The Fury Out Of Time
Copyright 1965 by
I first read this in 1969 and most recently on the 27th June 2004
Bowden Karvel, disabled ex-pilot, lives in a trailer park next to the Hatch Air Force base.
He's bored and frustrated and spends his time hanging on the fringes of
air-force life, drinking to fill his days.
When a UFO lands destroying houses and inhabitants, he is there to save the injured
and to quickly divines from where and when this UFO has come. Indeed the UFO has
arrived from the future and that is where Karvel will go to warn the UFO's owners of
immense destruction its passage causes.
In the far future, he makes a friend of the cute bearded lady "Languages 9-17",
nicknamed Wilurzil and Marnox, a fellow pilot. Experiencing the cruel dictatorship
of the time, his '60s American sense of justice and fair-play kicks in and starts
the revolution before flying off once more to meet some aliens.
It's a busy time, but tough Karvel will struggle through to a successful conclusion,
even if he kills off some of his companions through lack of forward thinking.
As a teenager, I thought it was pretty exciting. It had bundles of cool ideas: UFOs, time travel paradoxes, evil emperors, aliens, tough
guys and surprisingly tough, but lovelorn, girlies, and lots of destruction,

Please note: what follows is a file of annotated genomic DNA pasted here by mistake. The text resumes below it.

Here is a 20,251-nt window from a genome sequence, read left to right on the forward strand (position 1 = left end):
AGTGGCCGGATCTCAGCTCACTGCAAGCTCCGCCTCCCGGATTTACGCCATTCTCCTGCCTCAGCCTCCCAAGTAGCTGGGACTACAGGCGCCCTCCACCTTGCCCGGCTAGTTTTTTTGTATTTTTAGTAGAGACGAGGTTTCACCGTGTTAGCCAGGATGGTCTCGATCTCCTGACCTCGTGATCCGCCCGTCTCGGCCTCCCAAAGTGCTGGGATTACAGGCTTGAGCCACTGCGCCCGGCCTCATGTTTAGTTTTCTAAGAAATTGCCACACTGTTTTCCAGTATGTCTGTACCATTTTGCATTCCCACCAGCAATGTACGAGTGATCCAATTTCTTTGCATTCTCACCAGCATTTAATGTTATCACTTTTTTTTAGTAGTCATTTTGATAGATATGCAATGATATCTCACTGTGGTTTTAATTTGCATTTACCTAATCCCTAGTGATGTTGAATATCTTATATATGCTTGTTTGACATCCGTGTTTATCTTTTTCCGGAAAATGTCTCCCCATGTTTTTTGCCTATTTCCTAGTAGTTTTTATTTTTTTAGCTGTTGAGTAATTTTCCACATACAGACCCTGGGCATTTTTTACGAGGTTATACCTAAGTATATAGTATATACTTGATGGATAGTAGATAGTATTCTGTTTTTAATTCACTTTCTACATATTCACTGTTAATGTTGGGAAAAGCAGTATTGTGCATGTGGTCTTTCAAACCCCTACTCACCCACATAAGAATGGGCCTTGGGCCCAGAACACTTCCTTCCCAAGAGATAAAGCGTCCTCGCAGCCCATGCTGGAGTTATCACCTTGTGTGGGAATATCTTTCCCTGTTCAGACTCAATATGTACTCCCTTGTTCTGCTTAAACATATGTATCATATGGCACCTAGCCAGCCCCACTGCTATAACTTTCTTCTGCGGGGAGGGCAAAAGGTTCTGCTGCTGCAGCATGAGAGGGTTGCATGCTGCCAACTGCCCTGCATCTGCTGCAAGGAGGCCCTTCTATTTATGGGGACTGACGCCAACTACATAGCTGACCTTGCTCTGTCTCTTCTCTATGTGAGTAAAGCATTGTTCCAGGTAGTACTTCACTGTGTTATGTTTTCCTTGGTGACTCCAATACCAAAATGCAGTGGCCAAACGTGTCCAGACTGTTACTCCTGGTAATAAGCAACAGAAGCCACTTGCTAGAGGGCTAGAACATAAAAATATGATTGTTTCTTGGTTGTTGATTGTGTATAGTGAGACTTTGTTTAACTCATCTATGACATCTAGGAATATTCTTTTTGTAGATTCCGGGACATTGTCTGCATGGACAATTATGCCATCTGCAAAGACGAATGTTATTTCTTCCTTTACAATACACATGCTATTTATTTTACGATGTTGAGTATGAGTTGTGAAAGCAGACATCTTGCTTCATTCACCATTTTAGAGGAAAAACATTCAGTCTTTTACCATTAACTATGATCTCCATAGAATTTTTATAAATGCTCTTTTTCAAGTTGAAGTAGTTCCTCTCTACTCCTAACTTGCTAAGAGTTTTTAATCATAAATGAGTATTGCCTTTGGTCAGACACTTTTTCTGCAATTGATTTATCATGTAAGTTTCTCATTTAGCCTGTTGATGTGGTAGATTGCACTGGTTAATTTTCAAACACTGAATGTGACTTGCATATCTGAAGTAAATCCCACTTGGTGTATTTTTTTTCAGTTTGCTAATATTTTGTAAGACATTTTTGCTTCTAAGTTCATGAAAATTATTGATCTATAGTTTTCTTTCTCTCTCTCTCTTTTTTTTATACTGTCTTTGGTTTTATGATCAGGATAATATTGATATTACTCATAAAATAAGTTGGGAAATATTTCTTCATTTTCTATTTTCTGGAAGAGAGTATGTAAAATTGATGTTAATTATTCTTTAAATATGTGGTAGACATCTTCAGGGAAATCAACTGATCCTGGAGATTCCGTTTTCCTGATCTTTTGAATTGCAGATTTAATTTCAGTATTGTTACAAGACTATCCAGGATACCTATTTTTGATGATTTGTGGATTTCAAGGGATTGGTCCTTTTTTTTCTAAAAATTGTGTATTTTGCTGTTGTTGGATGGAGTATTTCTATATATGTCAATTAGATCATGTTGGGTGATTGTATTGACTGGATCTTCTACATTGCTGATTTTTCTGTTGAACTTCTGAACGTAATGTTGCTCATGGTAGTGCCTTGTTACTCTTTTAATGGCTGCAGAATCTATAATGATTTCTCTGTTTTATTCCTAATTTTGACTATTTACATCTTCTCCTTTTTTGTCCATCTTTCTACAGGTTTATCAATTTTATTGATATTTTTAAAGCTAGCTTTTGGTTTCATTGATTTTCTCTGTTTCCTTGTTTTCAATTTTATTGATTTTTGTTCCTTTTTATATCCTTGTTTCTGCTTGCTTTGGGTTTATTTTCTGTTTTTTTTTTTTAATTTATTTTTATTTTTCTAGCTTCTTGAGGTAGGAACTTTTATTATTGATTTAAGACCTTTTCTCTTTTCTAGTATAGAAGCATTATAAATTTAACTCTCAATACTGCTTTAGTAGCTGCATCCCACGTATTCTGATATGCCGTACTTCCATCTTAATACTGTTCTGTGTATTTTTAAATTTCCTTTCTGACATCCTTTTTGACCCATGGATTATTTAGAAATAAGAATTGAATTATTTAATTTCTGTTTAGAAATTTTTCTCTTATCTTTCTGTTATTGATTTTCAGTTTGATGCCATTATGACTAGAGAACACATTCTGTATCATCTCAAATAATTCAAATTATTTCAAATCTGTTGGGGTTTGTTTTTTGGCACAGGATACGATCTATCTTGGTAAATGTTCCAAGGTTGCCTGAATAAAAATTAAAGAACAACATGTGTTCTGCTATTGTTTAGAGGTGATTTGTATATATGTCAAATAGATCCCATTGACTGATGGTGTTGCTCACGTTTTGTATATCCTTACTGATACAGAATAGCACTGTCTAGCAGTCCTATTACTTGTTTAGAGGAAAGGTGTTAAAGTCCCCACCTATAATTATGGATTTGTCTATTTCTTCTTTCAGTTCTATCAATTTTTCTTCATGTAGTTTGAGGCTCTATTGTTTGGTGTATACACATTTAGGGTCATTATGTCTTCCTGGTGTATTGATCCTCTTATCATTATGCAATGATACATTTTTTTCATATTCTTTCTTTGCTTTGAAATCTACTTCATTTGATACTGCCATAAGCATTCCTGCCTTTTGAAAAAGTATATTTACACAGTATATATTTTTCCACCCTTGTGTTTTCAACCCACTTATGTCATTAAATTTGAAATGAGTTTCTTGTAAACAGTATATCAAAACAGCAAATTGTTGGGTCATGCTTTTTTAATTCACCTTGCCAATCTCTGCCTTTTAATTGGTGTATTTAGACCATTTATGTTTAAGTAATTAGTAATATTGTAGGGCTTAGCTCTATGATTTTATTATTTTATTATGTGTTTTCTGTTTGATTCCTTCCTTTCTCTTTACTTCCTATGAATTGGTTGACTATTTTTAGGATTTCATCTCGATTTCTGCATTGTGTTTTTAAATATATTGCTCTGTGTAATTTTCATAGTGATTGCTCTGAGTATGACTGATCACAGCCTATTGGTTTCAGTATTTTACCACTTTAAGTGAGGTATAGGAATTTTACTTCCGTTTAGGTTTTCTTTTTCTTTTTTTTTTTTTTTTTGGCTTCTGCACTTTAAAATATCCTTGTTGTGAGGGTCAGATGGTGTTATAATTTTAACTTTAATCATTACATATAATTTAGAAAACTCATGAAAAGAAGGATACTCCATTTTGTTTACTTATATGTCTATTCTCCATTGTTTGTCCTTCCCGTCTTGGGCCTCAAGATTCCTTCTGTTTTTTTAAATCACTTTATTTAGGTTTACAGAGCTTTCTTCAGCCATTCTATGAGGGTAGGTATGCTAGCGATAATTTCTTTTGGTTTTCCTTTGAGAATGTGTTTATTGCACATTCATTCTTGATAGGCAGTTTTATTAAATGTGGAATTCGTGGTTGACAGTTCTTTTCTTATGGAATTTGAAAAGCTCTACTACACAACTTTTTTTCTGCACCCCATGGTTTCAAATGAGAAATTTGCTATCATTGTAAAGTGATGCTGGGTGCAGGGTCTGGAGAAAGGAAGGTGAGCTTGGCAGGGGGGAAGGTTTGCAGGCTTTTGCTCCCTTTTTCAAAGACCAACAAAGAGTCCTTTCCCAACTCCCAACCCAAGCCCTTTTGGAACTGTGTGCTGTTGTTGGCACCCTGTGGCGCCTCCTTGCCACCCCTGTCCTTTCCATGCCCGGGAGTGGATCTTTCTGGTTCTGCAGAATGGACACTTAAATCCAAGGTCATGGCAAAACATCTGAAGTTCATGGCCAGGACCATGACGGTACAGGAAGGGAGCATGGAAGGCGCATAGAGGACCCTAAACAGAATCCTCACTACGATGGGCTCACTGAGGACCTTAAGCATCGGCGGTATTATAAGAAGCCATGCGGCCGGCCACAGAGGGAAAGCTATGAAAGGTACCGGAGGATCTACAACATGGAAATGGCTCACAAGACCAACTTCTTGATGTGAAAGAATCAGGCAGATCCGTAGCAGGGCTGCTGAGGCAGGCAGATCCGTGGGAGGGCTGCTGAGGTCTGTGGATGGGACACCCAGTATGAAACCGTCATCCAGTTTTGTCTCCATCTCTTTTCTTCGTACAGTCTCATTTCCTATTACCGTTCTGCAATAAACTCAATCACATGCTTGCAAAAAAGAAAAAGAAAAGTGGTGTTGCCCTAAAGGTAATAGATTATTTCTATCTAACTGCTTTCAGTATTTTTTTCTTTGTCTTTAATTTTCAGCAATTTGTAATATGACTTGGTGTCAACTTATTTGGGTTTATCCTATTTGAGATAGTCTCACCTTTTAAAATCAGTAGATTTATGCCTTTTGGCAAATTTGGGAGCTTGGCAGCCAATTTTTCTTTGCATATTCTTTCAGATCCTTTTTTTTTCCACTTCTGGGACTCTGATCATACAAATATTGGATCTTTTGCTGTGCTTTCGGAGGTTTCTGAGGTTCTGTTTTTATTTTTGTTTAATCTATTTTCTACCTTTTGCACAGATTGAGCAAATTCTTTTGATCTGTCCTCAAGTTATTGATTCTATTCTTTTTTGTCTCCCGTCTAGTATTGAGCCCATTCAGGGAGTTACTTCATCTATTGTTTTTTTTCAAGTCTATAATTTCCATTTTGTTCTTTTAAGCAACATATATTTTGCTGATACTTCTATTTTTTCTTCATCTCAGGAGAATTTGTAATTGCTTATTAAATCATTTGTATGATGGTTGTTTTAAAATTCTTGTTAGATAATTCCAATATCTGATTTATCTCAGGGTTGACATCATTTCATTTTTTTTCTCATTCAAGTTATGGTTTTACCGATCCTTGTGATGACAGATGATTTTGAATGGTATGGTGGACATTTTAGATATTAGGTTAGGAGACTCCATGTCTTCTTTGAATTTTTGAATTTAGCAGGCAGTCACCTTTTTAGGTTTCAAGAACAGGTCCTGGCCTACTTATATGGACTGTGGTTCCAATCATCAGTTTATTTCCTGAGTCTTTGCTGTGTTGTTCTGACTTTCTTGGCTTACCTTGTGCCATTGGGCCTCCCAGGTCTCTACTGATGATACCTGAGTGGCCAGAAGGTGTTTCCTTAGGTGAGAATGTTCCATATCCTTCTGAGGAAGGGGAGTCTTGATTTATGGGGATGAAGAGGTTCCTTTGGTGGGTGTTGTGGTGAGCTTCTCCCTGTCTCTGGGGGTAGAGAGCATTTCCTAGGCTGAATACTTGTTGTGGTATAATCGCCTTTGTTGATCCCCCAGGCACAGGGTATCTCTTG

specifically the swathe of destruction wreaked every time the UFO lands.
Rereading it as a mature, responsible and deeply sophisticated adult, even with a
shot of Tequila, revealed that it was weaker than I recalled. It does
start off rather well, but much like H. G. Wells' "Time Machine" loses - in my
terms - direction, drifting off into social commentary rather than revelling in
the joy of technology unleashed. On the other hand I have the same criticism of
the modern masterpiece "Alien Resurrection", so perhaps it's just my current mood.
Actually, Biggle is a very good story teller and this is a pretty enjoyable novel
for the younger reader.
Loaded on the 14th August 2005.
Cover art by David Davies
Reviews of other works by Lloyd Biggle Jr.: Monument
Reviews of other works with covers by David Davies: Analogue Men